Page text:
Domingo ex rel. N.D. v. Kowalski, No. 14-3957 (6th Cir. Jan. 7, 2016).
The plaintiffs here are autistic and developmentally delayed students who were in defendant Marsha Kowalski’s special-education class. One of Kowalski’s teaching aides has testified that Kowalski’s methods were abusive. According to this testimony, she gagged one student with a bandana to stop him from spitting. She forced another student to sit on a toilet with her pants down, in view of her classmates, to “help” toilet-train her. She strapped yet another student to a toilet to keep her from falling off. The plaintiffs assert that Kowalski’s methods violated their substantive-due-process rights.
A majority of this Sixth Circuit panel rejects the plaintiffs’ assertions and affirms the district court’s summary judgment in favor of Kowalski. The lead opinion concludes that Kowalski’s actions served a legitimate pedagogical purpose, weren’t excessive, and weren’t motivated by malice or callousness. Judge Batchelder, concurring in the result, would hold that Kowalski’s gagging of the student was grossly disproportionate and believes a reasonable jury could conclude that the gagging was motivated by malice. She concurs in the result, however, because she believes there is no evidence of injury.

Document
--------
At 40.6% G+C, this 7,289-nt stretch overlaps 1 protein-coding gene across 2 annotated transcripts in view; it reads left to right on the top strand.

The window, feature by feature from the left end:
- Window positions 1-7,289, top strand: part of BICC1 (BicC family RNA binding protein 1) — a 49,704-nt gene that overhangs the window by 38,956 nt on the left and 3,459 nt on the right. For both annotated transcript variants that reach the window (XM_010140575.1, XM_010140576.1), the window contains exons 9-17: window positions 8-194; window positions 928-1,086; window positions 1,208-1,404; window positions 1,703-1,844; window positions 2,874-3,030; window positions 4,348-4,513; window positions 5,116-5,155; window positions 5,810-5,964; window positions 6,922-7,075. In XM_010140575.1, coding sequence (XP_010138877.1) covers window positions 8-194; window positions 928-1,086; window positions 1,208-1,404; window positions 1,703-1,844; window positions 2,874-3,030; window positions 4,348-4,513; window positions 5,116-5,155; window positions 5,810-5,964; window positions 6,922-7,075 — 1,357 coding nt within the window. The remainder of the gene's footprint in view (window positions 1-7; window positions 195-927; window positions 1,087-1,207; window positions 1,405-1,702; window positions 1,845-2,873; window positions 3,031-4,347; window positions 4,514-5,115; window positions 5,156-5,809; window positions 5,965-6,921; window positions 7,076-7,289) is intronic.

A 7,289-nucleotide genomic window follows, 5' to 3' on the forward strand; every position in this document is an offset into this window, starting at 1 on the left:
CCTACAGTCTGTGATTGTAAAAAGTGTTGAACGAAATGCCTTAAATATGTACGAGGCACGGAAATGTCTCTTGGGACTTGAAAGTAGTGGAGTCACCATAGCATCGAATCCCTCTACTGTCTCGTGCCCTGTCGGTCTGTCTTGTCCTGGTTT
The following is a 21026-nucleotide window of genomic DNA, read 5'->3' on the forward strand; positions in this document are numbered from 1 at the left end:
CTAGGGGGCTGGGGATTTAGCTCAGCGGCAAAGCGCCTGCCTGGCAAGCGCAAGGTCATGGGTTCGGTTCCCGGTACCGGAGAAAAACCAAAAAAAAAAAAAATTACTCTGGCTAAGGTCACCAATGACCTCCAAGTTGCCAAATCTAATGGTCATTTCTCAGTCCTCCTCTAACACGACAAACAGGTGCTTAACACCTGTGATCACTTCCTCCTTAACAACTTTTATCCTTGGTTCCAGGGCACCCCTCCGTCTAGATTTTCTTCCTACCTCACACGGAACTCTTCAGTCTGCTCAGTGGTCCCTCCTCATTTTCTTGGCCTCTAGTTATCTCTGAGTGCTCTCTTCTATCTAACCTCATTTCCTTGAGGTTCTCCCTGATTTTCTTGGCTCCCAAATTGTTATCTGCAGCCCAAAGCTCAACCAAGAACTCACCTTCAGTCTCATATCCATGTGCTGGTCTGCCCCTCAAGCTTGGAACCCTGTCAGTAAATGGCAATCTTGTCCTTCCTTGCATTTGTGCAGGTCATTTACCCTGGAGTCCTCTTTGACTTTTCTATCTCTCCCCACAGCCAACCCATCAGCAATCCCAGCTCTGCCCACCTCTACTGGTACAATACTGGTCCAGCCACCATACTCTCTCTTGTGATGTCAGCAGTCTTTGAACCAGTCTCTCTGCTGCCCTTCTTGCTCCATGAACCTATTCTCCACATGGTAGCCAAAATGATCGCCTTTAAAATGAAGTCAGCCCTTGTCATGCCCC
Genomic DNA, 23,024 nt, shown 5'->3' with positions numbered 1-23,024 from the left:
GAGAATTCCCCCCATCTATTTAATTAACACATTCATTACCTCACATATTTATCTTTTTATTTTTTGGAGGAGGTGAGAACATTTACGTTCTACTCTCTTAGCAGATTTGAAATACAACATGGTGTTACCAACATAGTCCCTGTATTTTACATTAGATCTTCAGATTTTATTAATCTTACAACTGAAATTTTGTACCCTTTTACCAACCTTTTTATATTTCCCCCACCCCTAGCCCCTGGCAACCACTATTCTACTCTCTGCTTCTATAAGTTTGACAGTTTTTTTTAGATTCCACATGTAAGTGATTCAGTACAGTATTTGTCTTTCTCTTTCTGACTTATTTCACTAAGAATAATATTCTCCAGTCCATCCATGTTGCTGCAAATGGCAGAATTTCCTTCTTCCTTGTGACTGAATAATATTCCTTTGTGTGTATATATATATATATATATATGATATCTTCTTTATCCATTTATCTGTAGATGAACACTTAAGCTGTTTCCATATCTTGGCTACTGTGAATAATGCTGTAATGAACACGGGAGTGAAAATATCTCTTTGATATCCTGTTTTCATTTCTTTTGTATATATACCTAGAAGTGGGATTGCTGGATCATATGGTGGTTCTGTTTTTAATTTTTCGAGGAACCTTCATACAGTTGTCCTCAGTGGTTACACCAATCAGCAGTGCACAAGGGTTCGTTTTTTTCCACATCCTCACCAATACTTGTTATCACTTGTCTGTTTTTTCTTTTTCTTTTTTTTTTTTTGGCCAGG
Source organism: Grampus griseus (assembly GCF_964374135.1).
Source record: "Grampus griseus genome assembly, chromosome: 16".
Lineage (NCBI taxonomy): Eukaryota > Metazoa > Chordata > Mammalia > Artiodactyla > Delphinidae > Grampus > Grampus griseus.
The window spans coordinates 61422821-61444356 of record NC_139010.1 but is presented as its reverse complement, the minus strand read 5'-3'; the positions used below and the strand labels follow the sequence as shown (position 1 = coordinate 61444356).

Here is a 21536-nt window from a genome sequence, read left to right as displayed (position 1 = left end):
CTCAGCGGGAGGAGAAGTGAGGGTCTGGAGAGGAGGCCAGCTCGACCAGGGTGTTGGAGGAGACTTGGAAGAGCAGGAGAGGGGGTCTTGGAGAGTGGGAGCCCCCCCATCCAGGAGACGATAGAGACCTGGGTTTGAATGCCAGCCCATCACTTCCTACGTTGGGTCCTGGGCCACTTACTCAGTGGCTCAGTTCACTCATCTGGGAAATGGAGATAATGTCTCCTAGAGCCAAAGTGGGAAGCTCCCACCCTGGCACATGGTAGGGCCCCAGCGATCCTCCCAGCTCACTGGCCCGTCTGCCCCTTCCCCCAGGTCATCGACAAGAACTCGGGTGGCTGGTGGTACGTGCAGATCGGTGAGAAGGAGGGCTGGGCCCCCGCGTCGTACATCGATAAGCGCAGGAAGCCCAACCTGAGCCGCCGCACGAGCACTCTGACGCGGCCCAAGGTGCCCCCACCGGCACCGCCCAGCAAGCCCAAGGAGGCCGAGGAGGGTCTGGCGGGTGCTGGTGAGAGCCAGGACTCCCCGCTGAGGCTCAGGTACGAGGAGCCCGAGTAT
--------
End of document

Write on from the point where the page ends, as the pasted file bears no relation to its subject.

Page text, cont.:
Judge Boggs dissents in part, noting that a reasonable jury could infer that gagging the student caused him injury. He argues that courts should be particularly wary of concluding that there is no injury where, as here, a child’s disabilities make it difficult for him to express the injury he suffered.